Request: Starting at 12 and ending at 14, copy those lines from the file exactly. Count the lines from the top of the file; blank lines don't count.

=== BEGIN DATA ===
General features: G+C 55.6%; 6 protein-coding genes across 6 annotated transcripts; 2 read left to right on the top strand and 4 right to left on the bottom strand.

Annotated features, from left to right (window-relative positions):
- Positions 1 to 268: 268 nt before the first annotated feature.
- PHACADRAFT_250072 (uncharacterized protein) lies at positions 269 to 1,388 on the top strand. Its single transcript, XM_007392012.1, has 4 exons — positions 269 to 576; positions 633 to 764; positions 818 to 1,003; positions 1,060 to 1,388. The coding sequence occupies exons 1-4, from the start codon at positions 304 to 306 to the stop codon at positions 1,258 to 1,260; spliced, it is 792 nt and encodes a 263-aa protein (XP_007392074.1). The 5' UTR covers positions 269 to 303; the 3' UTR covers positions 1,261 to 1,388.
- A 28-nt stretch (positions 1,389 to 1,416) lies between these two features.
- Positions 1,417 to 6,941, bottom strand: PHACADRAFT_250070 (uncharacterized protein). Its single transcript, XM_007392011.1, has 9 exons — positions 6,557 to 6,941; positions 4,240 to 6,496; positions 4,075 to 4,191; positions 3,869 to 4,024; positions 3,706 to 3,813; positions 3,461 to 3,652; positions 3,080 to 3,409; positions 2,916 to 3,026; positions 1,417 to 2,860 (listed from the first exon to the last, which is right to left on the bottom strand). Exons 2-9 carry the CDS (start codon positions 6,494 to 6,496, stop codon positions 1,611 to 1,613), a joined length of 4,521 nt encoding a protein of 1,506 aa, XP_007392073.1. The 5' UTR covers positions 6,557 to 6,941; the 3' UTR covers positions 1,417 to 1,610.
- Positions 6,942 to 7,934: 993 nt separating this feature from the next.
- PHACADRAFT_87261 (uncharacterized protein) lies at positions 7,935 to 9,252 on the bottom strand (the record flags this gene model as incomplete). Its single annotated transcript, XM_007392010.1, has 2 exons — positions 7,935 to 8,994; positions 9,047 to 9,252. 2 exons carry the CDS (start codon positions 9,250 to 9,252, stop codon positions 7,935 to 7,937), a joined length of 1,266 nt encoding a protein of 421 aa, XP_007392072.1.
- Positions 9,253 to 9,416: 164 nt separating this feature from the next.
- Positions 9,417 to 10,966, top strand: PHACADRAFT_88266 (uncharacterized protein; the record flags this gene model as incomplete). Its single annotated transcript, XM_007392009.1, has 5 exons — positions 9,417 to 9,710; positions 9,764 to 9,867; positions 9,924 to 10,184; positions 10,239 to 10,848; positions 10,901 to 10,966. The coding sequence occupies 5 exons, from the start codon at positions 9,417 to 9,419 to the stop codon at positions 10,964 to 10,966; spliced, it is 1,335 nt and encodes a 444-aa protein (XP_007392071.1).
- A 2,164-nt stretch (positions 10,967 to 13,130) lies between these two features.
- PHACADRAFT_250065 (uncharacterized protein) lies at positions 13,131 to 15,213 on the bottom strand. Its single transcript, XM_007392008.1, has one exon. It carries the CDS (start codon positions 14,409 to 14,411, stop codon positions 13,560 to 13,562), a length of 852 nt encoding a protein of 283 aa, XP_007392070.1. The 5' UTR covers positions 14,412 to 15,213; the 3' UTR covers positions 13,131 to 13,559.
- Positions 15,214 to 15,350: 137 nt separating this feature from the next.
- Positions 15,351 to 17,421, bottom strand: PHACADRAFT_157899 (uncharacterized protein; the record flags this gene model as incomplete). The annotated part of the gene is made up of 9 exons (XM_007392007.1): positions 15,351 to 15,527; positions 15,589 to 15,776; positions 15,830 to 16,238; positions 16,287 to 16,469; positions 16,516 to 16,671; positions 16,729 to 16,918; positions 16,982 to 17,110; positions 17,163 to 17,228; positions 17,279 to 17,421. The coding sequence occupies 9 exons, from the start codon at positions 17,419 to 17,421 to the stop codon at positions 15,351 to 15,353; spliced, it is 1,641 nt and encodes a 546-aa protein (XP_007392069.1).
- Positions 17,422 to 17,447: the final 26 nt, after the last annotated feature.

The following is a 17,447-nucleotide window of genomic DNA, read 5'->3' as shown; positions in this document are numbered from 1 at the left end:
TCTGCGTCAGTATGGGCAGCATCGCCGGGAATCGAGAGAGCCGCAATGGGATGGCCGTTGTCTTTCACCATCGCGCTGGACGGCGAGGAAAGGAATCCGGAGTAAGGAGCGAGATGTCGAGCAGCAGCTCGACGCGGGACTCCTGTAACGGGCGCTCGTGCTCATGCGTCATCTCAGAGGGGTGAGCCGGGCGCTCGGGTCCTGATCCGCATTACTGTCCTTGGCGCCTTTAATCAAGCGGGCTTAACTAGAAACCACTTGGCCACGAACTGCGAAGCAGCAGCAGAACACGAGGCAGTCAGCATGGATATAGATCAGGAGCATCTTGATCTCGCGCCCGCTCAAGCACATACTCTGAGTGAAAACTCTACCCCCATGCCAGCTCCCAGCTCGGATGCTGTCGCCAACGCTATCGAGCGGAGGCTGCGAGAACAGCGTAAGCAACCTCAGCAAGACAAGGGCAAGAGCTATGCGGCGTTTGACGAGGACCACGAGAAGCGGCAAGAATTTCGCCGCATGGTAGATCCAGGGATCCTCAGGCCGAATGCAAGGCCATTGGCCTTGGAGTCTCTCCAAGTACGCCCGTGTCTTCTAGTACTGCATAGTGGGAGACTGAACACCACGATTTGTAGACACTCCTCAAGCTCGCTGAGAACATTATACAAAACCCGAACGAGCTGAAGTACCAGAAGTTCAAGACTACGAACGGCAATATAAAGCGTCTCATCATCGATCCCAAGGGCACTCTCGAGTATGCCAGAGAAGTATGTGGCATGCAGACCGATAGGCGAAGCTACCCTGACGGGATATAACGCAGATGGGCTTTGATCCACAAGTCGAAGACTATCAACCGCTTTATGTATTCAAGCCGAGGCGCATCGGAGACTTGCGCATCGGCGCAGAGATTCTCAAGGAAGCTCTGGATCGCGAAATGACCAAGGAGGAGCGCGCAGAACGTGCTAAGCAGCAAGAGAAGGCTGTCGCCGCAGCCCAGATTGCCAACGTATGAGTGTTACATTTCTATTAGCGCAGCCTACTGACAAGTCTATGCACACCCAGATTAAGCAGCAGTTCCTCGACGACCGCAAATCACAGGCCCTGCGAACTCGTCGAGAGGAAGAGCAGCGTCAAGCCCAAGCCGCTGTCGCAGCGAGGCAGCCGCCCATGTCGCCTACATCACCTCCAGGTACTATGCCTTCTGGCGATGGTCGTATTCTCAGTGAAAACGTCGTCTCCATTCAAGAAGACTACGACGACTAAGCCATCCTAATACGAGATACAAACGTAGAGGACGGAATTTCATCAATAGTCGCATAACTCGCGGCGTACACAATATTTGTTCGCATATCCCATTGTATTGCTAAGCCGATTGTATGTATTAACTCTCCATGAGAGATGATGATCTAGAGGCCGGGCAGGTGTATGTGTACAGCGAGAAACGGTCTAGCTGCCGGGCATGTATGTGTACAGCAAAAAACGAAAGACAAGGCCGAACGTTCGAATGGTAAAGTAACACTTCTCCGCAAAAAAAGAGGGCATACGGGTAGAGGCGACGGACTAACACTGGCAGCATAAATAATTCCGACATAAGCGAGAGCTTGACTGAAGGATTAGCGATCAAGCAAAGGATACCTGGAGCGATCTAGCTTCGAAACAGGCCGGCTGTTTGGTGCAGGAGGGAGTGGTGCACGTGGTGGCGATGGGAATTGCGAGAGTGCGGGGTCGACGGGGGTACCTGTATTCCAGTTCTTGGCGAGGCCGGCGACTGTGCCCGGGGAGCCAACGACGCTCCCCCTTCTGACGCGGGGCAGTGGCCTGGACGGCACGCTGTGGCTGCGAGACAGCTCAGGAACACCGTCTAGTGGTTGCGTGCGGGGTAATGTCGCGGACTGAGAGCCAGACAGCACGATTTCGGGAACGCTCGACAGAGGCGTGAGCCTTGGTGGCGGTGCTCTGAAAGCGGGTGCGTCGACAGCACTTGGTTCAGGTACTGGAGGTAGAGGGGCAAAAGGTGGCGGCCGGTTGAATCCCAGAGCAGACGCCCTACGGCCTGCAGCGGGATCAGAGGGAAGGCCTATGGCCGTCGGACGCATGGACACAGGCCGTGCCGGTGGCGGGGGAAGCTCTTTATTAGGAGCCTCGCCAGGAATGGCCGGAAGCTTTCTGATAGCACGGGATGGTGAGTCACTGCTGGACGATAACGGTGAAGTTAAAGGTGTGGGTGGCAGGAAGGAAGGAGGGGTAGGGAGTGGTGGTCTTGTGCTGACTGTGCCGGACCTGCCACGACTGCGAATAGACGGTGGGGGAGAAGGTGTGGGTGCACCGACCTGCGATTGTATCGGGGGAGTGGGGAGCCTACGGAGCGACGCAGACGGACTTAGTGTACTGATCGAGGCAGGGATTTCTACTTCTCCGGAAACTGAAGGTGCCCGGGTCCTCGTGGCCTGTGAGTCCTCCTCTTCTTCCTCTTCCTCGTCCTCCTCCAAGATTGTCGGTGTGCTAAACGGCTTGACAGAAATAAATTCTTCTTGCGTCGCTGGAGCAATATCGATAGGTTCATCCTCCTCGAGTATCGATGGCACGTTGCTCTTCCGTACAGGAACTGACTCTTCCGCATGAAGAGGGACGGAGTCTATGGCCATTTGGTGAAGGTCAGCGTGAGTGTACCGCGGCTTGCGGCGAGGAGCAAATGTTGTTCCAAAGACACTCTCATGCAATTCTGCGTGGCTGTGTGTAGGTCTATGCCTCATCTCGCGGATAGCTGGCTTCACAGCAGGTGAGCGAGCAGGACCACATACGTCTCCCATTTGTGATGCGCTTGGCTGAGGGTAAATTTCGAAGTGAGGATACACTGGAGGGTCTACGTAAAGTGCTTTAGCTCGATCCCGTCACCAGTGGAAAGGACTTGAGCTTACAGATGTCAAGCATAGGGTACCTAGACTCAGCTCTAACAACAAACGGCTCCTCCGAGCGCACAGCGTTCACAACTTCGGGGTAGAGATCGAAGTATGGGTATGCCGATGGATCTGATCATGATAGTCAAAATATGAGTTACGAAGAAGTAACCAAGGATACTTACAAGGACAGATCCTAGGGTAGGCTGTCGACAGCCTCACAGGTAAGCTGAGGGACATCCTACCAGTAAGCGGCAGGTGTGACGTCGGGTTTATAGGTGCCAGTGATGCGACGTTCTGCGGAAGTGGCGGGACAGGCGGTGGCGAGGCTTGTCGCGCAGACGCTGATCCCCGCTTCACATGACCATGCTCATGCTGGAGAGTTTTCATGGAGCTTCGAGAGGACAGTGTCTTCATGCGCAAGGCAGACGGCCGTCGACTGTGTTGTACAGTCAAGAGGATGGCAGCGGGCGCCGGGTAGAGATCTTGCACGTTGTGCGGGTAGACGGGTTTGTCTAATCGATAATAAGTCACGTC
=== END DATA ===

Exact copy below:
- PHACADRAFT_250065 (uncharacterized protein) lies at positions 13,131 to 15,213 on the bottom strand. Its single transcript, XM_007392008.1, has one exon. It carries the CDS (start codon positions 14,409 to 14,411, stop codon positions 13,560 to 13,562), a length of 852 nt encoding a protein of 283 aa, XP_007392070.1. The 5' UTR covers positions 14,412 to 15,213; the 3' UTR covers positions 13,131 to 13,559.
- Positions 15,214 to 15,350: 137 nt separating this feature from the next.
- Positions 15,351 to 17,421, bottom strand: PHACADRAFT_157899 (uncharacterized protein; the record flags this gene model as incomplete). The annotated part of the gene is made up of 9 exons (XM_007392007.1): positions 15,351 to 15,527; positions 15,589 to 15,776; positions 15,830 to 16,238; positions 16,287 to 16,469; positions 16,516 to 16,671; positions 16,729 to 16,918; positions 16,982 to 17,110; positions 17,163 to 17,228; positions 17,279 to 17,421. The coding sequence occupies 9 exons, from the start codon at positions 17,419 to 17,421 to the stop codon at positions 15,351 to 15,353; spliced, it is 1,641 nt and encodes a 546-aa protein (XP_007392069.1).